Cadillac BLS Review
Some quick car information
The Cadillac is all about comfort and ease of use. The suspension is notably soft, and lean around corners is rather pronounced. As a result, it’s not so involving, but there’s plenty of grip.
Our biggest gripe concerns the steering, which is too light, suffers from kickback and lacks the precision we have come to expect from an executive model. Yet the BLS is a capable cruiser, and refined on the move.
Most models are expected to feature the 1.9-litre turbodiesel engine, also seen in the Vauxhall Vectra. It’s a flexible, refined unit, but a bit of extra weight to the clutch, brake and accelerator would give the Caddy’s drivetrain a smoother, more synchronised feel.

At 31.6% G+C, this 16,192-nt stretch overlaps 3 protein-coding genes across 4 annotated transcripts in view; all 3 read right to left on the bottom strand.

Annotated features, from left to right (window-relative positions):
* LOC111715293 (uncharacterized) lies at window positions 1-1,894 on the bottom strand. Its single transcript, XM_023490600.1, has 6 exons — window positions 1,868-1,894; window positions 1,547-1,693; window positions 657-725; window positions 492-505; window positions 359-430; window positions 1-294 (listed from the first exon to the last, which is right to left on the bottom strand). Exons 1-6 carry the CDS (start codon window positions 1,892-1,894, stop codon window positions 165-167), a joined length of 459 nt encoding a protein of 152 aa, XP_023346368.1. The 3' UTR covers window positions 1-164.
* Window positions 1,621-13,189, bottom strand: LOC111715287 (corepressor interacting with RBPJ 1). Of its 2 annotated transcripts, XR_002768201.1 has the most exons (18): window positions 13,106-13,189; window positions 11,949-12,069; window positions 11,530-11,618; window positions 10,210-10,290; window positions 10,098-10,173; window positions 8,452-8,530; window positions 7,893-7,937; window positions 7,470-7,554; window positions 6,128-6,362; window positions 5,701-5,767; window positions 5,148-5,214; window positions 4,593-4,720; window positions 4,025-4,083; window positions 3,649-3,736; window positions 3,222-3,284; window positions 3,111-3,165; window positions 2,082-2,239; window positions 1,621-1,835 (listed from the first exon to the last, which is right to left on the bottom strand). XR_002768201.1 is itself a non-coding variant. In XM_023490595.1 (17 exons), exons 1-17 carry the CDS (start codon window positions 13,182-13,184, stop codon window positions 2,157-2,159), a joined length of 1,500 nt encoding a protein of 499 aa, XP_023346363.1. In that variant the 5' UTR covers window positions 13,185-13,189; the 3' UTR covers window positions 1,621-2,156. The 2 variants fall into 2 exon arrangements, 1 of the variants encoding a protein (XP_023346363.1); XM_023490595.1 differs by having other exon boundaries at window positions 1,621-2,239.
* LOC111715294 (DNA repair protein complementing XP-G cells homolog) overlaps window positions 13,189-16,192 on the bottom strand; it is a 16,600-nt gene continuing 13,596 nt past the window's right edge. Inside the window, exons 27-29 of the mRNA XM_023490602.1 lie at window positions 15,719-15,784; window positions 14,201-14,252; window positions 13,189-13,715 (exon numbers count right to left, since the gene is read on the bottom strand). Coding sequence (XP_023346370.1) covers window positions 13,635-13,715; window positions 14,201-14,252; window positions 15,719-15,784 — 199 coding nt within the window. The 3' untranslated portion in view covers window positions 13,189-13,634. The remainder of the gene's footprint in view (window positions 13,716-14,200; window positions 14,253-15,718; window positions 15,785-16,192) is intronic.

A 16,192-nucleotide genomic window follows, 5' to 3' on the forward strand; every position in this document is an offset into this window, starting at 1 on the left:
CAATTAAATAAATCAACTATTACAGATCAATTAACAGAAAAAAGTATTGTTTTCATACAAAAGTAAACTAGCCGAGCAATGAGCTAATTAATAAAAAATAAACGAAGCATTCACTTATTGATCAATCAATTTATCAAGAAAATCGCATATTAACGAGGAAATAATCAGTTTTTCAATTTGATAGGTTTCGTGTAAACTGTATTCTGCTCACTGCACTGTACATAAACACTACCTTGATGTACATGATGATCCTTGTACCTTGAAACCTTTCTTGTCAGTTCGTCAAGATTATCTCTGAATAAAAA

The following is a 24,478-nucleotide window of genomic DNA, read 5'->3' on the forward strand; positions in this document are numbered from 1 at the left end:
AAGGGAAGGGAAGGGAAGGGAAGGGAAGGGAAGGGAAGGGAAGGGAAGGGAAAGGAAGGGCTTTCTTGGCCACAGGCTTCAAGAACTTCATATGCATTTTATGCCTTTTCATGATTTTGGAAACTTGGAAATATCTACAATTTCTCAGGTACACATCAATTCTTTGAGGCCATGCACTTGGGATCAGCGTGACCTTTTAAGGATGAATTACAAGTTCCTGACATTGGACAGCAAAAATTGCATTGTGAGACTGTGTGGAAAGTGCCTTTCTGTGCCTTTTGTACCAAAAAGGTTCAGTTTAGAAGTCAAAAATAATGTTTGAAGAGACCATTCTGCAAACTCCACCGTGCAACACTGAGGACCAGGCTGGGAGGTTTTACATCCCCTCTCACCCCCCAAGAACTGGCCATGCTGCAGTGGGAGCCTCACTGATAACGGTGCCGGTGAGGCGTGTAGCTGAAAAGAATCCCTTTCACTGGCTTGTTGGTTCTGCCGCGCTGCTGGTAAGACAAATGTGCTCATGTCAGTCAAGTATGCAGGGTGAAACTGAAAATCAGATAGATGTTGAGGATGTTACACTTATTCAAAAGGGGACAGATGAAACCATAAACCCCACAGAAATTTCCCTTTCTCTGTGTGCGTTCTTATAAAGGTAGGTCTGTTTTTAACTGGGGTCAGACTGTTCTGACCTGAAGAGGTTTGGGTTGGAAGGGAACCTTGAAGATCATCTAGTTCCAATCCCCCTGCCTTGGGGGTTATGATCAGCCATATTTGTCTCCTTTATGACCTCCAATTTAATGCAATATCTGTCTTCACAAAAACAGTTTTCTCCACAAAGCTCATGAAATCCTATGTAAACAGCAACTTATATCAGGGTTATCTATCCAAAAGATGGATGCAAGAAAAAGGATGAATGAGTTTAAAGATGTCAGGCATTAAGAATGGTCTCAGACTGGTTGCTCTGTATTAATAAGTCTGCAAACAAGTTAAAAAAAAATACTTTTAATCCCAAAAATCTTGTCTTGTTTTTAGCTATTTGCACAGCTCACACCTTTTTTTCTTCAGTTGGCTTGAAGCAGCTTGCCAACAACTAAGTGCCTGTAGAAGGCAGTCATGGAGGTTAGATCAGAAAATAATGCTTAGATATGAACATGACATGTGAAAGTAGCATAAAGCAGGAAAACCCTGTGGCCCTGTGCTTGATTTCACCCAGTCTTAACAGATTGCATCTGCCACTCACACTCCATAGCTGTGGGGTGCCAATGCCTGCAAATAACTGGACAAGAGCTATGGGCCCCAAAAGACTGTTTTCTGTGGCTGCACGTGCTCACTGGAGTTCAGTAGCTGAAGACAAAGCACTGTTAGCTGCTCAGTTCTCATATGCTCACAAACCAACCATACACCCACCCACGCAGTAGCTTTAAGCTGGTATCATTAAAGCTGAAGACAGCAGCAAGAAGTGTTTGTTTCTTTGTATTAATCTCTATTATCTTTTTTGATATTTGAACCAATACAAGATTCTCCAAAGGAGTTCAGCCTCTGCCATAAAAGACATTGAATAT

There is also some vibration through the controls too; 2.0-litre turbo and 2.8-litre V6 turbo petrol-powered units are better in this respect, as is the twin-turbo diesel, which has a decent turn of pace, too.
This is Cadillac’s best chance to establish itself as a contender in the UK. Based on Saab’s 9-3, the BLS adds distinctive styling to a proven mechanical package.
The pricing is keen, for a range that includes three turbo petrol engines and, in a first for a modern Cadillac, a 1.9-litre turbodiesel. This oil burner comes in standard and high-performance twin-turbo form. Given that the basic proportions haven’t changed, Cadillac has been remarkably successful in differentiating the compact executive saloon from the car it’s based on.
It is offered in saloon and estate guise – the latter is Cadillac’s first-ever estate – and there is a single very well-equipped Elegance trim, which includes sat nav and leather. Enough to tempt people from their Audi A4s, BMW 3-Series and Mercedes C-Class?